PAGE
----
The Citizenship Test In Assam Has No Wrong Questions But No Right Answers

It is a tall order to expect anyone to recall minute details from their ancestral past, but the Foreigners Tribunals are using this lack of information to deny citizenship.

Samina Bibi’s world was turned upside down when she was declared a foreigner in 2018. For our briefing, Samina spoke to Amnesty International India about her case. She told us, one of the reasons given by the semi-judicial body was that she could not remember the Lok Sabha constituency where her grandfather cast his vote.

It is a tall order to expect anyone to recall such a minute detail from one’s ancestral past, let alone demand it of Samina – a mother of two, who has no formal education and was unable to read the notice issued to her by the Border Police. In another case, Seema* was also denied citizenship for not being able to recall where her parents came from.

The reasons given by the Foreigners Tribunal members for declaring someone a foreigner are often vague and steeped in discrimination, and Samina’s case is no exception.

The story becomes even more convoluted when her husband, Abdul Kaseem claimed that the Tribunal member never asked her the question on the constituency but he wrote it down in the order, anyway.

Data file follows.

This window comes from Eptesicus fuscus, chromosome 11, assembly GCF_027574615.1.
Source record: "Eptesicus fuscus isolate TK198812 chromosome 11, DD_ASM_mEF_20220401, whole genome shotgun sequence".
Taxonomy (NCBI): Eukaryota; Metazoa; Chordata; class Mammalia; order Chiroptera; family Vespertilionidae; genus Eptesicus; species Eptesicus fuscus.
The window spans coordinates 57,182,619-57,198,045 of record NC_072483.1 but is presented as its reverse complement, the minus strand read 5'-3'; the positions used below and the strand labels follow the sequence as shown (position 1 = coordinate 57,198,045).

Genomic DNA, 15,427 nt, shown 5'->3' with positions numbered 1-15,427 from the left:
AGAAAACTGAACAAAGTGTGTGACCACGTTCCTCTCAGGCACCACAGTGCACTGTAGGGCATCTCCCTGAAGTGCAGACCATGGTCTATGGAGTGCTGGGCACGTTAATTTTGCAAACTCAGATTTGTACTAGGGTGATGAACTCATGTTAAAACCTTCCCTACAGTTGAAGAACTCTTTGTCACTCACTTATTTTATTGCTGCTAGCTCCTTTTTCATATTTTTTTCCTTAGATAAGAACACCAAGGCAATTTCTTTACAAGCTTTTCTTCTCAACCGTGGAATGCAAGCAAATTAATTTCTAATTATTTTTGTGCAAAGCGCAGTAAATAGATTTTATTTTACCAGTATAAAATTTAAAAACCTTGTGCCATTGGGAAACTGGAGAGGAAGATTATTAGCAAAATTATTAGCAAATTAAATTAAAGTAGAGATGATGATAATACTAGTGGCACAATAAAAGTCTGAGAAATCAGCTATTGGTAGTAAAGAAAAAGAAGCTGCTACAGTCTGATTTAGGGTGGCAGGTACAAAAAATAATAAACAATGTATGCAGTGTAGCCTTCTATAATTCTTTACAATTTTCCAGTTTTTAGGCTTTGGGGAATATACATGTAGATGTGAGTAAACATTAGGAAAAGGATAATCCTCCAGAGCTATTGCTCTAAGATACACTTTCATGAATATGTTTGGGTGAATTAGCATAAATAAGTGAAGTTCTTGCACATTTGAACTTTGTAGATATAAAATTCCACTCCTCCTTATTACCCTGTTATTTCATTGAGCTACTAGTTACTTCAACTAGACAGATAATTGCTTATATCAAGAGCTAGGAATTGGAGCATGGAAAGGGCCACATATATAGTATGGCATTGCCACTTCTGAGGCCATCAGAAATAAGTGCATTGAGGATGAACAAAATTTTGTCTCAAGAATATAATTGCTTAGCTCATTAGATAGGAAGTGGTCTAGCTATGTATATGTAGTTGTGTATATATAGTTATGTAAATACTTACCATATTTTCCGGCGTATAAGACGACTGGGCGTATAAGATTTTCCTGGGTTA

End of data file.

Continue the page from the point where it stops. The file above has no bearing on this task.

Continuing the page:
“The member spoke to her in Hindi, not Assamese. She doesn’t understand Hindi but I do and I would have translated it for her. He never asked her this question,” said Abdul Kasem.

Samina Bibi had spent the past 18 years building her life in Palkata village around her husband and two children, when the Border Police arrived at her home with a notice to present herself at the Foreigners Tribunals. 

In the Tribunal, she submitted 10 documents including the 1951 NRC list which had her father’s name, voter list of 1966 along with the voter lists of 2015 and 2018, link certificates as well as her marriage certificate, among others. 

“We’ve already spent more than a lakh in legal fees. One lawyer took several months just to give me a copy of the Foreigner Tribunal order and kept asking for money every time I went to him,” he said.

An Uncertain Future 

Struggling to come to terms with the Tribunal’s decision, Samina stopped eating for 4-5 days after which she had to be admitted in a hospital. 

“Her blood pressure had shot up,” said her husband. “The doctor said she was depressed. Now she fears she’ll be sent to Bangladesh, a place she knows nothing about.”

Many have been unfairly stripped of their citizenship and their rights. The tribunals, with lack of deliberate oversight by the Court and the Government, have been allowed to run scot-free. The burden of this recklessness is disproportionately borne by people like Samina, who continue to await in fear for their future. 

*Name changed due to reasons of privacy.

Read Amnesty International India’s briefing, Designed To Exclude.